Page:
With cloud financial management, predictability is king. Experienced FinOps practitioners will keep costs within budget and minimize surprises. Teams that are used to data center costs know that they are fixed and recurring. The transition to cloud services changes this expectation, and containerization further complicates things.
Cluster orchestration solutions like Kubernetes allow you to set different resource guarantees on the scheduled containers called Quality of Service (QoS) classes.
For critical service containers, you might use guaranteed resource allocation to ensure that a set amount of vCPU and memory is available to the pod at all times. You can think of guaranteed resource allocation as reserved capacity. The size and shape of the container do not change.
Spikey workloads can benefit from having access to more resources only when required, letting the pod use more resources than initially requested when the capacity is available on the underlying server instance. Burstable resource allocation is more like the burstable server instances offered by some cloud service providers (T-series from AWS and f1-series from GCP), which give you a base level of performance but allow the pod to burst when needed.
Additionally, development/test containers can use best-effort resource allocation, which allows the pod to run while there is excess capacity, but stops it when there isn’t. This class is similar to preemptible VMs in GCP or spot instances in AWS.
When the container orchestrator allocates a mix of pods with different resource allocation guarantees onto each server instance, you get higher server instance utilization. You can allocate a base amount of resources to fixed resource pods, along with some burstable pods that may use up to the remainder of the server resources, and some best effort pods to use up any spare capacity that becomes available.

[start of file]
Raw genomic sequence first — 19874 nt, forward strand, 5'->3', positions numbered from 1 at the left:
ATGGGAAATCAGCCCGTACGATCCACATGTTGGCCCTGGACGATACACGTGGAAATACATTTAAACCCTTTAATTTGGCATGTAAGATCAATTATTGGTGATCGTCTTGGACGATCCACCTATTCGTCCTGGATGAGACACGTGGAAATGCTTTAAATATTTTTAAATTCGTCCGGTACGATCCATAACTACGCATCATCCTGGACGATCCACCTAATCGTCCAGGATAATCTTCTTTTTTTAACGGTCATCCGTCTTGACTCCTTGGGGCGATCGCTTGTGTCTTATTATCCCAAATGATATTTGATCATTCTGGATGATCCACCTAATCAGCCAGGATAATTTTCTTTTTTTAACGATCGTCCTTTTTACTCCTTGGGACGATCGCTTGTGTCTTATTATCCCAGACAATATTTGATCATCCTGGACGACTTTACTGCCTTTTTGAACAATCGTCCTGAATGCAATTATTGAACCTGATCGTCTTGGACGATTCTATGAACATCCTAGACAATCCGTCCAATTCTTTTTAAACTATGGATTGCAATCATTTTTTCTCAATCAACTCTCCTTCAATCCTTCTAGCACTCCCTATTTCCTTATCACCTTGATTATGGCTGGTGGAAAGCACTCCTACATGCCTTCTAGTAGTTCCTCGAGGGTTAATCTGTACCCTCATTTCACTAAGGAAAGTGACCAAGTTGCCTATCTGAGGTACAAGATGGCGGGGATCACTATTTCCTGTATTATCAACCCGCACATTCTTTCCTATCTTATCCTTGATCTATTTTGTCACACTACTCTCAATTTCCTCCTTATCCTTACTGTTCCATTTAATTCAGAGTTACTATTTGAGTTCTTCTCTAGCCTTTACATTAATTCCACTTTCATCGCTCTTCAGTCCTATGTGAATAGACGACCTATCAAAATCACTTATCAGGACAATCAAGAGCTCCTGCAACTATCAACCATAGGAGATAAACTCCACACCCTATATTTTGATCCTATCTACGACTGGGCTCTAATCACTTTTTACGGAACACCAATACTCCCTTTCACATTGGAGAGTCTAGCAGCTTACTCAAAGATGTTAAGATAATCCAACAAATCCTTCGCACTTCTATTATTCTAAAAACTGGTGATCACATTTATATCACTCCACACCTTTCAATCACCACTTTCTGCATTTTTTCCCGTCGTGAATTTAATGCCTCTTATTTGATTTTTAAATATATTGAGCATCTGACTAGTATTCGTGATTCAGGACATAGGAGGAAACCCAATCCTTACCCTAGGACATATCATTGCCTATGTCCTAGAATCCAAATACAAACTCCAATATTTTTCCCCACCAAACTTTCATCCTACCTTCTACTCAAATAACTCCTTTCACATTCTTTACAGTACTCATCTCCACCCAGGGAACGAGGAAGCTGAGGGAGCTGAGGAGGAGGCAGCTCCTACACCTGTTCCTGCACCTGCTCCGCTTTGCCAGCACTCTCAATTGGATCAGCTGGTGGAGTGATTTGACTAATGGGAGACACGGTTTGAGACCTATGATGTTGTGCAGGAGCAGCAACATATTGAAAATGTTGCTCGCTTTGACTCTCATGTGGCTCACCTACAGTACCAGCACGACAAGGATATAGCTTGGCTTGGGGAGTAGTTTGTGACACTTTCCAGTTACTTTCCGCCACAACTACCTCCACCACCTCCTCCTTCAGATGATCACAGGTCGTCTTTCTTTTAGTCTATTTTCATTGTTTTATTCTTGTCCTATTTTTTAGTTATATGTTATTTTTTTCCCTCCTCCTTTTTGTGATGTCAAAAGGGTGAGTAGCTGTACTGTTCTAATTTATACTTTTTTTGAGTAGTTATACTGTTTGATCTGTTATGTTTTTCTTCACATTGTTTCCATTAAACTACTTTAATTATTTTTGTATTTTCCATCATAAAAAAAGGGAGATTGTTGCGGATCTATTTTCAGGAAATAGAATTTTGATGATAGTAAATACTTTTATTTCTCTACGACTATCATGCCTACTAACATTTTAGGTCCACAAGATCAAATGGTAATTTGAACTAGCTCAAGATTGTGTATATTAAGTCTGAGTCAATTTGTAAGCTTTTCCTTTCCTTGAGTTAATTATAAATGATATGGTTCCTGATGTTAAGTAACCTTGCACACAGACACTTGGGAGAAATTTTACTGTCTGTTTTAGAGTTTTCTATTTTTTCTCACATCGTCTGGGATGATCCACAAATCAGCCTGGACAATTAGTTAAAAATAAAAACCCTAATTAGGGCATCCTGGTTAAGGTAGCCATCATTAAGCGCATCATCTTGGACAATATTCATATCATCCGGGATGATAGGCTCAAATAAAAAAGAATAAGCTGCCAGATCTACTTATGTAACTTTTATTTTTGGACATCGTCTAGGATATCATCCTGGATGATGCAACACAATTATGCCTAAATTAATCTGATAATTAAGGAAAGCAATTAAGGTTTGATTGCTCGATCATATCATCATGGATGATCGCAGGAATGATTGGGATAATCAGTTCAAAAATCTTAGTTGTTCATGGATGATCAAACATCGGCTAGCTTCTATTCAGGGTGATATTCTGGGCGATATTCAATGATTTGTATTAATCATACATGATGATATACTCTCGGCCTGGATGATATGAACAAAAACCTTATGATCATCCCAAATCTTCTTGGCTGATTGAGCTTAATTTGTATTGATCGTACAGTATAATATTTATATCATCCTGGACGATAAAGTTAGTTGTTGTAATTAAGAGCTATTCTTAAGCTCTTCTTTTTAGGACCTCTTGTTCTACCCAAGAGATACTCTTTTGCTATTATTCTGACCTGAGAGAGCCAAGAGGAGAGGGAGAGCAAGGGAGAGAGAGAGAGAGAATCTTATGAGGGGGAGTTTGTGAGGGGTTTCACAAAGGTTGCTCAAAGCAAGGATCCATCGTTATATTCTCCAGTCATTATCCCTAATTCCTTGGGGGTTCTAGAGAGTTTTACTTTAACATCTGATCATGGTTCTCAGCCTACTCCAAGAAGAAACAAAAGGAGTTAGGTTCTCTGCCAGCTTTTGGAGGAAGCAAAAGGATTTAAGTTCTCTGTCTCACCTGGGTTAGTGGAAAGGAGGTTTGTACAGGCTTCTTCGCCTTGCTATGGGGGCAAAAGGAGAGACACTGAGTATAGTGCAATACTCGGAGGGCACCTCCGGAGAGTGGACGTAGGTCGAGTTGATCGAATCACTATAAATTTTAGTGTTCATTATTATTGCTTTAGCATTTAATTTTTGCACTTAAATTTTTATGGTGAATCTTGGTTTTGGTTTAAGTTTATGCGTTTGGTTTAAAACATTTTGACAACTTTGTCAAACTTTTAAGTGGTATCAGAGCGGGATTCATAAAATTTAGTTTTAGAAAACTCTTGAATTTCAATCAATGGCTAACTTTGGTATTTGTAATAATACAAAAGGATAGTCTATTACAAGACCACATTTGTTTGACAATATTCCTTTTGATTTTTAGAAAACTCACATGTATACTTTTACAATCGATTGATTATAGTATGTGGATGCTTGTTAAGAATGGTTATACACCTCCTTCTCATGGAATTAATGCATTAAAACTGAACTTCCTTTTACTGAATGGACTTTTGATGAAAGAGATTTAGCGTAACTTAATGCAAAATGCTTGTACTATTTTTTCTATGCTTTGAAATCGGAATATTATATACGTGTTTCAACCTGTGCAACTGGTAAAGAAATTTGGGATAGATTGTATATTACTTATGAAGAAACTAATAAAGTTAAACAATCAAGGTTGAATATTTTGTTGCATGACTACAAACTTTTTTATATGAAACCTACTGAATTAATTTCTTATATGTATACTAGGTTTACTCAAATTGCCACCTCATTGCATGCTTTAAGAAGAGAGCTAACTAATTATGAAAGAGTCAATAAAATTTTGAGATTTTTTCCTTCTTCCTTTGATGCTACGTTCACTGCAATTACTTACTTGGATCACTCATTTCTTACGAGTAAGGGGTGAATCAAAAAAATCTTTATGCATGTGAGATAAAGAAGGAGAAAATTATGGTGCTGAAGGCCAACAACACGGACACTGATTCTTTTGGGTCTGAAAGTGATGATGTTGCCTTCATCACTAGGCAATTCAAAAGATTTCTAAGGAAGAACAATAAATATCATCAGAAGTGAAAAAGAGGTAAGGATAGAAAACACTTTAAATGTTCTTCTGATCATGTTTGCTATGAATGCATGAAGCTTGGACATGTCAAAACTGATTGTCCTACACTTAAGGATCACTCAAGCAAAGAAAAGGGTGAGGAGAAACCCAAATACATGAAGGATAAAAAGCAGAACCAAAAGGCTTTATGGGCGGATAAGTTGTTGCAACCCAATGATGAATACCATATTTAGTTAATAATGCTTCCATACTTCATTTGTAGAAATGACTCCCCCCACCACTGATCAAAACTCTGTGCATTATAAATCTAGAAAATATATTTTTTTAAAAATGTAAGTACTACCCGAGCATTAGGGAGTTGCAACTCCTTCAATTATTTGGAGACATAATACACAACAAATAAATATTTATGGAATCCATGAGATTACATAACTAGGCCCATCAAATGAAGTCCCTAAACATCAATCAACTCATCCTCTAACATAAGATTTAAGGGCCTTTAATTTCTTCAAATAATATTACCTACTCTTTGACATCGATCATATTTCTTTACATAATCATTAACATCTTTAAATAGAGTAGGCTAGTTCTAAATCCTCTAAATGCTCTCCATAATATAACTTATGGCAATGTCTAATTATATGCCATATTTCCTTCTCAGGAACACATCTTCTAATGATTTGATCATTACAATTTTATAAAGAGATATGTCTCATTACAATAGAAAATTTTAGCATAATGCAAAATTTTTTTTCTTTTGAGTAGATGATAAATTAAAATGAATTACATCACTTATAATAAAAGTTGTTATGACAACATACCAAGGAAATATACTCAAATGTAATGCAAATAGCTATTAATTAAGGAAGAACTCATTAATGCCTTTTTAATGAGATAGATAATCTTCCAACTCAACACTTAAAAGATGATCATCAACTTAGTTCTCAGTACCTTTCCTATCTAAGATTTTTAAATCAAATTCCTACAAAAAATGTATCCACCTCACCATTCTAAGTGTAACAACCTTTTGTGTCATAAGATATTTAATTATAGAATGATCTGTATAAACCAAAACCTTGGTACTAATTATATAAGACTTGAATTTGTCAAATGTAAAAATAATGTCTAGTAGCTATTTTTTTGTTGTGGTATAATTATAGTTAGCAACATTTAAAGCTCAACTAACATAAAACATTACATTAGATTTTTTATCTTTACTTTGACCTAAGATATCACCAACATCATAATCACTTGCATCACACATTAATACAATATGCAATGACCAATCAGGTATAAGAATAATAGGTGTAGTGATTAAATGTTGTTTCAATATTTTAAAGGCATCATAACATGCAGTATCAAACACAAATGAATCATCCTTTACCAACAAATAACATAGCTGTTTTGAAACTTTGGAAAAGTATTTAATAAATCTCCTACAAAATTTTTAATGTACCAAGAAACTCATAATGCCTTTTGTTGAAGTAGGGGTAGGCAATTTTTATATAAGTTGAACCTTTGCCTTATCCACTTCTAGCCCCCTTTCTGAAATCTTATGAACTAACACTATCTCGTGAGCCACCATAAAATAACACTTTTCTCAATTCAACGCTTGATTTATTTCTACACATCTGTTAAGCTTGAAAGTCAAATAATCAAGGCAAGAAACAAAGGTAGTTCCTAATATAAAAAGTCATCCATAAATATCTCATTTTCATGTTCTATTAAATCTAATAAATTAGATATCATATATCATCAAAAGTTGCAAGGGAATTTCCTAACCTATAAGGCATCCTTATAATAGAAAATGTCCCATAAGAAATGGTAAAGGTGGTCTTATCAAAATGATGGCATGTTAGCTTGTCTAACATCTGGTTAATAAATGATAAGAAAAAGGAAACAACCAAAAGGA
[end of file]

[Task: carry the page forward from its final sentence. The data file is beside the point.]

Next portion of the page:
Now that we’ve covered some basics, the next part of this section will start to explore some tactics to begin container cost allocation. We’ll cover:
Figure 3: A look at how complicated cost allocation for containers can be. Source: Debo Aderibigbe, Billing Product Manager, Google Compute Cloud, FinOps Summit: Cost Visibility and Optimization in Kubernetes, KubeCon, CloudNativeCon EU 2020.
In any FinOps or cloud financial management strategy, flexibly understanding costs can drive more accountability. The goal: to help users see their container cost drivers by both services used and container workload. Combining these two layers helps teams determine their Total Cost of Ownership.
One method, recommended by Debo Aderibigbe, a Google Cloud Billing Product Manager, is to break down costs by:
With a deep labeling and tagging of all of these cost drivers, users can improve the accuracy of how they invoice teams, audit costs, allocate costs, optimize overrun costs, model budgeting scenarios, or fit workload costs within quotas or under budget caps.
The LiveRamp team migrated on-prem services to Google Cloud Platform, scaling up container services (and costs), which caught the eye of the Finance team. They completed a successful technical migration, but a month later, budgets were overrun. They needed a way to explain what happened.
At that time, LiveRamp was missing the cultural shift to FinOps, and developers didn’t understand their new responsibilities were to cloud finances. To increase this understanding, container-focused FinOps principles helped rationalize cloud cost and operational decisions in different ways. They had to overcome challenges that came up due to every team having their own accounts and setups.
After much FinOps-focused work, new policies were built in, such as enforced namespacing for large clusters and better tagging and labeling to improve accuracy of allocation, both key FinOps practices. It also helps to find tooling that suits your teams needs in managing cloud financial management, e.g. Cloudability, CloudHealth, native tools, etc.
-Sasha Kipervarg, (former) Head of Global Cloud Operations, LiveRamp
Once you’ve implemented a consistent and robust labeling and namespace strategy, you can start to consider how you will allocate cluster costs. Unless you’re using GKE, you can’t easily see which groups are driving costs within a cluster.
A common methodology will be to look at the proportional resources consumed by each group (label, namespace, etc) and use that to allocate the cluster costs to those groups. For example, if you have four namespaces in a cluster that each consume 25% of the cluster resources, you could decide to allocate 25% of the total cluster costs back to each of those namespaces.
In the real world, any environment will never be this simple or straightforward. One additional layer of complexity is answering the question of how are you determining cluster resource utilization? Will you base it off CPU, memory, or a combination of the two? Do you want to consider requests or actual consumption?